VINNIE’s technology works on the same principles that enable autonomous vehicles to detect people and vehicles in real time, allowing the vehicle to adjust its driving. Kanner says the software first “boxes” a space that appears to contain a defined object type, such as a human, and then runs an analysis on that area to refine the object and test for other qualities, such as the presence of hardhats or safety colors.

Those are only the first safety- and hazard-related qualities is training VINNIE to recognize, but the potential conditions it could search for are virtually unlimited.

“I would love for it to tell me when it sees a ladder,” says Wynne, explaining that some sites only allow lifts. “I would like to get it to spot a ladder so I could get [the ladder] off the site. I would like it to tell me if people aren’t wearing personal protective devices or if they are not tied off.”

Wynne says infractions happen frequently but can be addressed only when seen. “If the software could see it just by looking at our images and alert us, we would love that,” he says. “This is one of those technologies where I can’t even imagine all the ways we can use it until we have it. I want it, and I want it yesterday!”

Taylor Cupp, a project solutions technologist at Mortenson, says, “What’s really interesting to us is the automation and analysis of massive amounts of images and data—something we are already capturing—for the sake of safety. I really like that this first big test was around safety, and I like that they are getting all these companies to contribute images for the training. It’s an interesting approach.”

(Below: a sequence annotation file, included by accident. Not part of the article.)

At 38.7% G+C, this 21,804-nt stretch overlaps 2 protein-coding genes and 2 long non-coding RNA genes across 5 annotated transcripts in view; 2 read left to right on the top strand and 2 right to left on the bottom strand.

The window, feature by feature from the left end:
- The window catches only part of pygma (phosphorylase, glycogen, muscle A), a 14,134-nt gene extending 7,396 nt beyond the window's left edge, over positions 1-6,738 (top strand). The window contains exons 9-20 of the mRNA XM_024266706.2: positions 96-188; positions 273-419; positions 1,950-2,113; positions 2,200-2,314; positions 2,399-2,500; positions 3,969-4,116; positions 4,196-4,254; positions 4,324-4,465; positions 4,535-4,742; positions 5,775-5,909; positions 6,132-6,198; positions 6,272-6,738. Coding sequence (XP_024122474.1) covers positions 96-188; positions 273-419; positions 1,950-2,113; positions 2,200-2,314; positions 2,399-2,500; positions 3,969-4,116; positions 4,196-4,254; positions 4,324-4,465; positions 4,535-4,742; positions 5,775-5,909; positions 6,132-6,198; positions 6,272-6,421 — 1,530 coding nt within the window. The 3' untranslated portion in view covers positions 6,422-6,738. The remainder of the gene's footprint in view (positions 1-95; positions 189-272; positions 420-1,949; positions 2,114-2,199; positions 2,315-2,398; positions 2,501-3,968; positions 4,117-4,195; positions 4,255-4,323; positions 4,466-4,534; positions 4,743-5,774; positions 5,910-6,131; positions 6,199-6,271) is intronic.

However, after Mortenson tested the image-indexing service, it told the vendor, “It’s great, but we can’t throw more tools at our project team,” Cupp adds. The capability needs to be integrated as an enhancement to a system in use and already collecting images. “We told them they need to integrate with [Autodesk’s] BIM 360 Field, Procore and Kahua, among about a dozen other project management systems,” he says.

Integration is happening, Kanner says. Images loaded into Procore now have the image-indexing tool, which includes some safety tags. More safety capabilities will be enabled in early 2017, he adds. Integration with Autodesk’s BIM 360 Field is expected by the end of Q2, as well.

“A couple of years ago, you would have said, ‘That’s way out there.’ But we’ve come a long way,” says Cupp. “We’re close.”

Using ENR’s 2016 Year in Construction Photo Contest submissions, VINNIE processed 1,080 images in less than 10 minutes, compared to a human team tasked with finding people and risks that took 4.5 hours. VINNIE identified 446 images with people—32 images of which were missed by the humans. It flagged 32 images with people missing hardhats and 106 with people not wearing safety colors. But VINNIE’s prediction of 30 images as likely contest winners, based on its comparison with winners of years past, however, needs improvement. Only three were correct.

Click Here to View ENR's "2016 Year in Construction" Photo Contest Winners

Construction Safety Ranks High in Selecting ENR Photo Contest Winners